Now showing items 1-3 of 3
Rapid, landscape scale responses in riparian tundra vegetation to exclusion of small and large mammalian herbivores
(Journal article; Tidsskriftartikkel; Peer reviewed, 2011)
Productive tundra plant communities composed of a variety of fast growing herbaceous and woody plants are likely to attract mammalian herbivores. Such vegetation is likely to respond to different-sized herbivores more rapidly than currently acknowledged from the tundra. Accentuated by currently changing populations of arctic mammals there is a need to understand impacts of different-sized herbivores ...
Shedding new light on the diet of Norwegian lemmings: DNA metabarcoding of stomach content
(Journal article; Tidsskriftartikkel; Peer reviewed, 2013)
Lemmings are key herbivores in many arctic food webs, and their population dynamics have major impacts on the functioning of tundra systems. However, current knowledge of lemming diet is limited, hampering evaluation of lemming–vegetation interactions. This lack of knowledge is mainly due to methodological challenges, as previously used microhistological methods result in large proportions of poorly ...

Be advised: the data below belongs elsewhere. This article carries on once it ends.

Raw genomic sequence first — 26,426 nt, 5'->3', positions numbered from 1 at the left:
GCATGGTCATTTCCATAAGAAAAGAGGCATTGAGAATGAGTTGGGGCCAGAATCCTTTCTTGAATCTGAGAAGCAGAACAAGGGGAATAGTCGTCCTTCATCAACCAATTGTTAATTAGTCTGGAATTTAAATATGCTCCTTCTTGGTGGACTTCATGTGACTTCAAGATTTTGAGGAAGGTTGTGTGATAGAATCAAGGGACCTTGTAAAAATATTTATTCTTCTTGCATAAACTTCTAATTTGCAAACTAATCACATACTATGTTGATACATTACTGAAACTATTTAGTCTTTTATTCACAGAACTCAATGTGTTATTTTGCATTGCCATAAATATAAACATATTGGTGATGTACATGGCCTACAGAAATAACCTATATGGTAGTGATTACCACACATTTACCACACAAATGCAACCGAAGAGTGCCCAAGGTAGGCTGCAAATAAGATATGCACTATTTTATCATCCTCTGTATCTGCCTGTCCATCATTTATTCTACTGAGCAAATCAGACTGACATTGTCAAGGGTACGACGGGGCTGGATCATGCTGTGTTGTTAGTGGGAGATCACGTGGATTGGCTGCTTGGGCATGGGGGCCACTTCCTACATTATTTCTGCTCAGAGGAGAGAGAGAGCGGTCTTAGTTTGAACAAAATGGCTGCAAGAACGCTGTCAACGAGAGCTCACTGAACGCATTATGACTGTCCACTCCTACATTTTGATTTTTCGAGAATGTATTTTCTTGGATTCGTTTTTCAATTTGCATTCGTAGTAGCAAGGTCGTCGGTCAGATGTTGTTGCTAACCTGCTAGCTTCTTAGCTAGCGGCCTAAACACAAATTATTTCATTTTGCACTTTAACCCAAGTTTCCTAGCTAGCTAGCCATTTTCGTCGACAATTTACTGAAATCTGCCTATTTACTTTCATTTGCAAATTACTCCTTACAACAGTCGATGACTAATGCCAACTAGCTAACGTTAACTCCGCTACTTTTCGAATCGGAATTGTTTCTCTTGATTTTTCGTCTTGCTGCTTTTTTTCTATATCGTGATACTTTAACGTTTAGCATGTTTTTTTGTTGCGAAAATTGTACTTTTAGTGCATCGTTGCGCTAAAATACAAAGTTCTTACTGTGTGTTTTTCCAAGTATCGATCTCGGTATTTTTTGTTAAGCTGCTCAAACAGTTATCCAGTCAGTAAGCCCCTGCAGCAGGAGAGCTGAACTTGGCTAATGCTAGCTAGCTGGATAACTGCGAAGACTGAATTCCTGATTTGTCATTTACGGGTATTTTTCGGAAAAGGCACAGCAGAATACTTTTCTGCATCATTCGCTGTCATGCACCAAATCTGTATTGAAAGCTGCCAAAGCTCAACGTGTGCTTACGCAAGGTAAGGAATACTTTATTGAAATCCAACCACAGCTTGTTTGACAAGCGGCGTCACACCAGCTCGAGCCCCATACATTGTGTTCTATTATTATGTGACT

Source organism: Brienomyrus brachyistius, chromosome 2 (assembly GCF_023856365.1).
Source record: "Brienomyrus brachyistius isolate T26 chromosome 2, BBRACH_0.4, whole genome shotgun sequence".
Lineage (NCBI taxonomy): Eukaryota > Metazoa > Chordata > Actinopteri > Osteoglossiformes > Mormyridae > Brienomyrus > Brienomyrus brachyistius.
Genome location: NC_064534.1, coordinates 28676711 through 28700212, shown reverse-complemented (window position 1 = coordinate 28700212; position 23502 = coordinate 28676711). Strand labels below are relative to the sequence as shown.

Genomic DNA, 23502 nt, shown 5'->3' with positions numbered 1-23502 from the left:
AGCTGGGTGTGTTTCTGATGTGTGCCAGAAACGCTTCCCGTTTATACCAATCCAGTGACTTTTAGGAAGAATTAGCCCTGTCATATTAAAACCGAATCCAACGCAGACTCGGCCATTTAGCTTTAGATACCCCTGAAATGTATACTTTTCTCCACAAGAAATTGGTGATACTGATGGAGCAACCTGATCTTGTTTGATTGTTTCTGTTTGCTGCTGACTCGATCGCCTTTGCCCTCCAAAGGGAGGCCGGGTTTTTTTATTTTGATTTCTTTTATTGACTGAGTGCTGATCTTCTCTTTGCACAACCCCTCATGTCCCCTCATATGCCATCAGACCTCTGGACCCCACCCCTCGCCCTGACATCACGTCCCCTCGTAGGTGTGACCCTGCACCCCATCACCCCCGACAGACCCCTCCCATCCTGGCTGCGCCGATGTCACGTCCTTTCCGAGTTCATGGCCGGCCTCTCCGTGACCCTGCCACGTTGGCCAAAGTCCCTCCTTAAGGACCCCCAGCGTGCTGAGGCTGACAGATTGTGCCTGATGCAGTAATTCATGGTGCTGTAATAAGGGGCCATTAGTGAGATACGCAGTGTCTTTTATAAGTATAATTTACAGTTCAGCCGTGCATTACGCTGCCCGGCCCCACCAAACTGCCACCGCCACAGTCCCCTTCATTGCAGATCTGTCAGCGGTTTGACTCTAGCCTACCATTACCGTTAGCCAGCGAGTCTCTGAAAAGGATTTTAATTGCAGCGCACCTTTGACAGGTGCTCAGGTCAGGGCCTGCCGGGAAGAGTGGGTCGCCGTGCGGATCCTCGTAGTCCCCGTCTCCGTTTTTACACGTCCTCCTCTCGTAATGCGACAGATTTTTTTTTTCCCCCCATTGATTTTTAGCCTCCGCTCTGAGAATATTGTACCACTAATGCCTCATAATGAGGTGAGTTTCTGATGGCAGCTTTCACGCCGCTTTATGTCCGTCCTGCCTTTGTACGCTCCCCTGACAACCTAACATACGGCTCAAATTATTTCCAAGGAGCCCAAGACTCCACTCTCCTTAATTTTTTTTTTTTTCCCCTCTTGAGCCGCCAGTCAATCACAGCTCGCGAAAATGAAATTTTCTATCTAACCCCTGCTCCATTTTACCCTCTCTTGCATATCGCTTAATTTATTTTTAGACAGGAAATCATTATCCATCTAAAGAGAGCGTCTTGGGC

Transferability of biotic interactions: temporal consistency of arctic plant-rodent relationships is poor
(Journal article; Tidsskriftartikkel; Peer reviewed, 2018-09-17)
Variability in biotic interaction strength is an integral part of food web functioning. However, the consequences of the spatial and temporal variability of biotic interactions are poorly known, in particular for predicting species abundance and distribution. The amplitude of rodent population cycles (i.e., peak-phase abundances) has been hypothesized to be determined by vegetation properties ...